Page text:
Metro

Massport won’t help pay for IndyCar race

Massport CEO Thomas Glynn (right) called the IndyCar race “a complicated project.”
Josh Reynolds for The Boston Globe
Massport CEO Thomas Glynn (right) called the IndyCar race “a complicated project.”

The head of the Massachusetts Port Authority said the agency would not stand in the way of an IndyCar race in the Seaport District next Labor Day weekend, as long as Massport does not have to help pay for the event.

“It’s a complicated project, but [Boston] does the Marathon and everything works out great,” Massport chief executive Thomas Glynn said in an interview. “We are capable of doing big things as a community.”

Race organizers on Thursday denied published reports that they had asked for Massport to foot part of the bill, and said they do not need the agency’s money to make necessary improvements to Massport roads.

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The Grand Prix of Boston in May signed a 29-page contract with Mayor Martin J. Walsh to hold the race in 2016, and annually for up to four years after that.

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The contract requires the city to make necessary improvements to city streets within the race circuit, which would run along an 11-turn, 2.2-mile temporary course around the Boston Convention & Exhibition Center. But Massport also owns roads on the proposed racecourse that need to be modified for the course to accommodate cars that can go 180 miles per hour. These include the Massport Haul Road and potentially parts of Congress Street, Glynn said.

Glynn told the Boston Herald this week that race organizers had approached Massport with a list of road improvements needed for the race, and asked whether Massport would finance them.

“It was certainly in the discussions that they articulated they needed these things done so they had a smooth racetrack and were hoping it was something we might be able to cover,” Glynn told the Globe Thursday.

He estimated the construction would cost $500,000 each year of the race.

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The work includes altering intersections, removing medians and lampposts, covering storm drains and adding a thin layer of asphalt — and then putting everything back after the race, he said.

Race organizers insisted Thursday they are not asking Massport for money to make the improvements.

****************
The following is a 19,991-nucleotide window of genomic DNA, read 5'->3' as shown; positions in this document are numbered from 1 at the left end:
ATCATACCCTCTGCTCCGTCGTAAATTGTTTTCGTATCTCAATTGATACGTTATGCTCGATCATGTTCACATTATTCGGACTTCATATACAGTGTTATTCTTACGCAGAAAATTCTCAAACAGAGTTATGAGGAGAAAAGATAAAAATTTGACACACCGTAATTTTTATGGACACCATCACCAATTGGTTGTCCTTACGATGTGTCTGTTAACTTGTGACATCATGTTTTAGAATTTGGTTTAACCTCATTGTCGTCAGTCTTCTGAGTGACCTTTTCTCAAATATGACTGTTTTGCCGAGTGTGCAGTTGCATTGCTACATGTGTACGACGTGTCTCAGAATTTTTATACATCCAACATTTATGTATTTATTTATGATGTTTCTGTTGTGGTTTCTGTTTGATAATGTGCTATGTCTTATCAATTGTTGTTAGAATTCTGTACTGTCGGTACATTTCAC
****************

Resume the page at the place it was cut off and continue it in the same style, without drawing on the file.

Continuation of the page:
“We’re not asking for money for that infrastructure; we’re not asking for any money,” said Kate Norton, a spokeswoman for Grand Prix of Boston and a former aide to Walsh.

Responded Glynn: “It’s good news that they and we are in agreement that this is not something they are asking us to pay for.”

Without the burden of paying for the improvements, Glynn said he had no issue with the work being done. “I think everybody thinks this is a priority of the city and so we try to lean in and make it happen,” he said.

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Mark Perrone, chief executive of Grand Prix of Boston, characterized the discussions with the agency as “very preliminary.”

“We just laid out some of the modifications that needed to be made. And to be quite honest, those aren’t final,” he said.

If Massport is not paying, who will?

“We’re a private concern and any participation that we have will be funded by our group, by the Grand Prix of Boston,” he said. “We’re not counting on anybody.”

He said his group “just wants to move forward and sit at the table again [with state agencies] and then get specific, to massage this into a win-win for everybody.”

Walsh on Thursday defended plans to hold the race, despite the potential for city expense, and opposition from some residents near the proposed racecourse.

Residents of a condominium building that overlooks the course have complained, saying the city negotiated the contract without proper public review. They say they are worried about neighborhood disruptions, parking, safety, and noise.

“Is there going to be some costs for different city agencies? Possibly yes,” Walsh said. “But the revenue we’re going to make that weekend on sales tax, meals tax, hotel tax, on tourism — they far outweigh any [costs]. It’s a tremendous boost.”

Public spending for sporting events is still a sensitive subject in Boston, just two months after the city’s Olympic bid collapsed because of public opposition driven primarily by worries about costs to taxpayers.

Walsh rejected any comparison with the Olympics, saying the city is not guaranteeing to cover potential costs overruns.

“I think our city in some ways does have a reputation that it’s difficult in some cases to do events here,” Walsh said. “We’re trying to do some things for the promotion of our city.”

Jon Chesto of the Globe staff contributed to this report. Mark Arsenault can be reached at Mark.Arsenault@globe.com. Follow him on Twitter @bostonglobemark